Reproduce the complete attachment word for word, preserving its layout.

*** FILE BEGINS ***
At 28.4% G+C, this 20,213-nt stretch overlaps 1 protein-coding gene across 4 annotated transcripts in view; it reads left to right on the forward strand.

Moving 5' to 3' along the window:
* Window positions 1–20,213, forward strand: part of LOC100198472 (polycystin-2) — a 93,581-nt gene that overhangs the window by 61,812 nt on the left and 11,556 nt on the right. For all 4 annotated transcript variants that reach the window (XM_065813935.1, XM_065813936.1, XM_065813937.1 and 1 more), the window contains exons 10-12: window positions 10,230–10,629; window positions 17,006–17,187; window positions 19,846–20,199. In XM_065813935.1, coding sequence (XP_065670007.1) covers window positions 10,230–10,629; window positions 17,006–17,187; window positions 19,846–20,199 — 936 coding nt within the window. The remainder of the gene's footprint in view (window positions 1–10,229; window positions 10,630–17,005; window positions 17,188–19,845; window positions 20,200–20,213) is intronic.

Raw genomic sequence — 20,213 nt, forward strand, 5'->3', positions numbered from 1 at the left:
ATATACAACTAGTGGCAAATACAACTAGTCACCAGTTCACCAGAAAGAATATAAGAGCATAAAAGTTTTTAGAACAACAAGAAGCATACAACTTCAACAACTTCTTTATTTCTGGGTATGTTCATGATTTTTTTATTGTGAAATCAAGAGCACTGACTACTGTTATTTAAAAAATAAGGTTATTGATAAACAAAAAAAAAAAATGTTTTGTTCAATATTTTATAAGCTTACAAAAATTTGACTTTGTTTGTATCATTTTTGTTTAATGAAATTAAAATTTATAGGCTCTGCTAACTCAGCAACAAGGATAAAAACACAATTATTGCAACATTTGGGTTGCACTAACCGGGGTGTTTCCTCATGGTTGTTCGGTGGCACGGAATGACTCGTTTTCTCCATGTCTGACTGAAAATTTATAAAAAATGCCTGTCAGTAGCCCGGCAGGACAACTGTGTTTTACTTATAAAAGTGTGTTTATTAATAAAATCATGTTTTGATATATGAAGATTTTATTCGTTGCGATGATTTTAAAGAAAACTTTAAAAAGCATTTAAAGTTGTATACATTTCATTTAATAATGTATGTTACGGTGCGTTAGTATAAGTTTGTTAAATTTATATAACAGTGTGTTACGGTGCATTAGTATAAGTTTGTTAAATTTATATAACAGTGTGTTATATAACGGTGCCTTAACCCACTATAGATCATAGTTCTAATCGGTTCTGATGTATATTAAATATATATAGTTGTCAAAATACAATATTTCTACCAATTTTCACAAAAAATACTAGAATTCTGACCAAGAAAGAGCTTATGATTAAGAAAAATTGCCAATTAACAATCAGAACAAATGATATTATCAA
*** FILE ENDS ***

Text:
At 28.4% G+C, this 20,213-nt stretch overlaps 1 protein-coding gene across 4 annotated transcripts in view; it reads left to right on the forward strand.

Moving 5' to 3' along the window:
* Window positions 1–20,213, forward strand: part of LOC100198472 (polycystin-2) — a 93,581-nt gene that overhangs the window by 61,812 nt on the left and 11,556 nt on the right. For all 4 annotated transcript variants that reach the window (XM_065813935.1, XM_065813936.1, XM_065813937.1 and 1 more), the window contains exons 10-12: window positions 10,230–10,629; window positions 17,006–17,187; window positions 19,846–20,199. In XM_065813935.1, coding sequence (XP_065670007.1) covers window positions 10,230–10,629; window positions 17,006–17,187; window positions 19,846–20,199 — 936 coding nt within the window. The remainder of the gene's footprint in view (window positions 1–10,229; window positions 10,630–17,005; window positions 17,188–19,845; window positions 20,200–20,213) is intronic.

Raw genomic sequence — 20,213 nt, forward strand, 5'->3', positions numbered from 1 at the left:
ATATACAACTAGTGGCAAATACAACTAGTCACCAGTTCACCAGAAAGAATATAAGAGCATAAAAGTTTTTAGAACAACAAGAAGCATACAACTTCAACAACTTCTTTATTTCTGGGTATGTTCATGATTTTTTTATTGTGAAATCAAGAGCACTGACTACTGTTATTTAAAAAATAAGGTTATTGATAAACAAAAAAAAAAAATGTTTTGTTCAATATTTTATAAGCTTACAAAAATTTGACTTTGTTTGTATCATTTTTGTTTAATGAAATTAAAATTTATAGGCTCTGCTAACTCAGCAACAAGGATAAAAACACAATTATTGCAACATTTGGGTTGCACTAACCGGGGTGTTTCCTCATGGTTGTTCGGTGGCACGGAATGACTCGTTTTCTCCATGTCTGACTGAAAATTTATAAAAAATGCCTGTCAGTAGCCCGGCAGGACAACTGTGTTTTACTTATAAAAGTGTGTTTATTAATAAAATCATGTTTTGATATATGAAGATTTTATTCGTTGCGATGATTTTAAAGAAAACTTTAAAAAGCATTTAAAGTTGTATACATTTCATTTAATAATGTATGTTACGGTGCGTTAGTATAAGTTTGTTAAATTTATATAACAGTGTGTTACGGTGCATTAGTATAAGTTTGTTAAATTTATATAACAGTGTGTTATATAACGGTGCCTTAACCCACTATAGATCATAGTTCTAATCGGTTCTGATGTATATTAAATATATATAGTTGTCAAAATACAATATTTCTACCAATTTTCACAAAAAATACTAGAATTCTGACCAAGAAAGAGCTTATGATTAAGAAAAATTGCCAATTAACAATCAGAACAAATGATATTATCAA